Arkansas Wins Antitrust Ruling Over Tobacco Fees

     (CN) – The 8th Circuit affirmed dismissal of a Canadian cigarette maker’s lawsuit accusing Arkansas of violating antitrust laws by levying fees on manufacturers based on how many cigarettes are sold there each year.




     Grand River Enterprises Six Nations, along with a pair of wholesale distributors, sued Arkansas after it passed a law requiring certain manufacturers to make payments into an escrow account to offset future Medicaid costs related to smoking.
     They alleged the so-called Allocable Share Amendment violated antitrust laws because it forced them to raise prices and prevented them from gaining a competitive advantage over other manufacturers and wholesalers.
     “Although these payments may increase the cost of doing business in Arkansas, they do not amount to an antitrust injury,” the St. Louis-based court ruled. The plaintiffs “have not proven that the Allocable Share Amendment amounts to a per se violation of the Sherman Act.”
     In the mid-1990s, all 50 states and two U.S. territories sued the country’s major cigarette manufacturers to recover Medicaid costs related to cigarette smoking. They also sought to impose restrictions on the makers’ sales and ad practices. The lawsuits were settled in 1998.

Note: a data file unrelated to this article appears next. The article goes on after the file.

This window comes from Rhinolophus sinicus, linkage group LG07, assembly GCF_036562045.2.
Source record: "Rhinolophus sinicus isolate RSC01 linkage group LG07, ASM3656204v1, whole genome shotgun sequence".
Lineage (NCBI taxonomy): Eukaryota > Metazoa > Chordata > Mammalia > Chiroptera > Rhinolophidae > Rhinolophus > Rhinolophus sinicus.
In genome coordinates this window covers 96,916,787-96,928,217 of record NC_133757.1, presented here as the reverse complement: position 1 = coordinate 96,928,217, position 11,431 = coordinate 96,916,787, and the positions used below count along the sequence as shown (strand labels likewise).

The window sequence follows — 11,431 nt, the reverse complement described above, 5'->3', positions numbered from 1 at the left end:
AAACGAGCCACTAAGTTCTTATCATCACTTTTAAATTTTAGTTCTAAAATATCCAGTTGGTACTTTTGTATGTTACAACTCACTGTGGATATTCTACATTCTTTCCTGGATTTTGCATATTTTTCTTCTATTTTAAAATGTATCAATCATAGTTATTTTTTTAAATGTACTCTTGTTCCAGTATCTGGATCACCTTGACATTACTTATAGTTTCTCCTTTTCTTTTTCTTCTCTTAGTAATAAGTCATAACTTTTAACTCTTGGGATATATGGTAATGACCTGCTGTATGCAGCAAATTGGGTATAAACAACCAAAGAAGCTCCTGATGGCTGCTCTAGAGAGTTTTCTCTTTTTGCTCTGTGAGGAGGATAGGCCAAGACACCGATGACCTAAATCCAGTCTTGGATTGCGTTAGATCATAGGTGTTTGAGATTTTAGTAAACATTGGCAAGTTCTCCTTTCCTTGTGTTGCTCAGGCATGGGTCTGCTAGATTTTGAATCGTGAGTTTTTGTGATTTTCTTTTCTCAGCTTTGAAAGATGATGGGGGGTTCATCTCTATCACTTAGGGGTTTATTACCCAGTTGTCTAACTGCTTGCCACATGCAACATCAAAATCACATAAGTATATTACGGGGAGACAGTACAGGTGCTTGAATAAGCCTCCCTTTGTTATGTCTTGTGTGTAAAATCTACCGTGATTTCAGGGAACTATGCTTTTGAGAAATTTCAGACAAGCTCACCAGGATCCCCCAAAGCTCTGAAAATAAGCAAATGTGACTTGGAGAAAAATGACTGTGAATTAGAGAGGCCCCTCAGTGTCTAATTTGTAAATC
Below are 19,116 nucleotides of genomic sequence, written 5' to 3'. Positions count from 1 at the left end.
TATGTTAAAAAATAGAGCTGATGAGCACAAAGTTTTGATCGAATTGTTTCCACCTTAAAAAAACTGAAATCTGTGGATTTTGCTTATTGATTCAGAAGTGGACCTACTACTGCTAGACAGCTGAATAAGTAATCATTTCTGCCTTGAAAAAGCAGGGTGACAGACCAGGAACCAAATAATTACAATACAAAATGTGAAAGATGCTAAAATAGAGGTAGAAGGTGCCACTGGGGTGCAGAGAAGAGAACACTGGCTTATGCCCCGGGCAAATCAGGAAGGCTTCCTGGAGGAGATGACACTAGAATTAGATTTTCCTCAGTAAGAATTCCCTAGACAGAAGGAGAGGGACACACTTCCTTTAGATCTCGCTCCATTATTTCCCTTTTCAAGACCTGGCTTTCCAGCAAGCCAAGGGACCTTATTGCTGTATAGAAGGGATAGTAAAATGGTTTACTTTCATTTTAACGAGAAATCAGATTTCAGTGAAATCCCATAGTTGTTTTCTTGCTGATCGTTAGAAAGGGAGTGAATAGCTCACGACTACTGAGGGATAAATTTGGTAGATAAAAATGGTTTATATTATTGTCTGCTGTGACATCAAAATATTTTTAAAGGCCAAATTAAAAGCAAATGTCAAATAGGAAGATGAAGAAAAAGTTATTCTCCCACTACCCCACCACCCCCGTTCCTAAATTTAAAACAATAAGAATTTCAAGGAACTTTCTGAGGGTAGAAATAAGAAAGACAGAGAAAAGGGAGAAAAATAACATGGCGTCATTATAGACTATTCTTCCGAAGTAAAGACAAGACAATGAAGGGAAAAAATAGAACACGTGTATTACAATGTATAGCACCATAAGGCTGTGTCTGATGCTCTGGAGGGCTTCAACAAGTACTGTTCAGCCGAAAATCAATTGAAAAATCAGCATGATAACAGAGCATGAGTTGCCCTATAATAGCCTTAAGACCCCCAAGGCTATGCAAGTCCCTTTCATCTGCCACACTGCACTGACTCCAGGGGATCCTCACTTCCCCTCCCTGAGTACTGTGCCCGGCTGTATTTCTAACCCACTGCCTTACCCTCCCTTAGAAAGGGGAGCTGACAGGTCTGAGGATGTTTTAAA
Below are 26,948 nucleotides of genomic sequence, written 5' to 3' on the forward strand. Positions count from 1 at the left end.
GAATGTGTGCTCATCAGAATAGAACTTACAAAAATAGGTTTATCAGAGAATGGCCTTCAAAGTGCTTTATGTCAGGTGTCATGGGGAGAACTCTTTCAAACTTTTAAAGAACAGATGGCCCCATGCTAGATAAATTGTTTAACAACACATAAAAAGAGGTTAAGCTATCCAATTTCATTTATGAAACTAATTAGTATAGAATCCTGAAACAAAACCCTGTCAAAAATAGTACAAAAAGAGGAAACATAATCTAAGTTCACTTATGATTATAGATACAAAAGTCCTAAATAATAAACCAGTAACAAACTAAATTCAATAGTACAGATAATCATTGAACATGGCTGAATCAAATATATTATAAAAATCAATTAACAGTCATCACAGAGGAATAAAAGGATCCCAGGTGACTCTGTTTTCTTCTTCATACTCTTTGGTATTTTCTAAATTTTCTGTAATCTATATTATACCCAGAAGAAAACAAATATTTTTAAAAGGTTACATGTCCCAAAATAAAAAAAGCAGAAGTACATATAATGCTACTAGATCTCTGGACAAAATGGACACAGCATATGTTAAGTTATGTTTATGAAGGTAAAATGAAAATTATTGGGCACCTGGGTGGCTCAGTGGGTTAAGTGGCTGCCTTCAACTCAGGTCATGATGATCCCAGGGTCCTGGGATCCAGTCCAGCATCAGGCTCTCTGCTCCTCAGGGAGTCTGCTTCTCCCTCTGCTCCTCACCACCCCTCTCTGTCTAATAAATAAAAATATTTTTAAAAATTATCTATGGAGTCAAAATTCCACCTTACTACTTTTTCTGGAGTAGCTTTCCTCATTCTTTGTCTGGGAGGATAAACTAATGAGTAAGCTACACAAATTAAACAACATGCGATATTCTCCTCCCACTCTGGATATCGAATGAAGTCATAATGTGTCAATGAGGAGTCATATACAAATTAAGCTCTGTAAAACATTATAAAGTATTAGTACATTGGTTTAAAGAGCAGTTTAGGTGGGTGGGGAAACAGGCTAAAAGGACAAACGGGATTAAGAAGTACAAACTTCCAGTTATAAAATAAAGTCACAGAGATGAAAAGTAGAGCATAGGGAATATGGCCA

As part of the settlement agreement, manufacturers were banned from targeting youth in their advertising and were ordered to make payments to the states for all future cigarette sales. The states, in exchange, agreed not to file future claims.
     The agreement allowed manufacturers who were not parties to the lawsuit to join the master agreement within 90 days, making them exempt from having to make future payments with certain restrictions.
     Grand River was not a party to the original lawsuit or the subsequent agreement, and opted not to participate in the master agreement.
     But the master agreement allows states – including Arkansas – to enact statutes forcing such non-participating manufacturers to place money into escrow each year to settle future judgments based on the number of cigarettes sold in that state.

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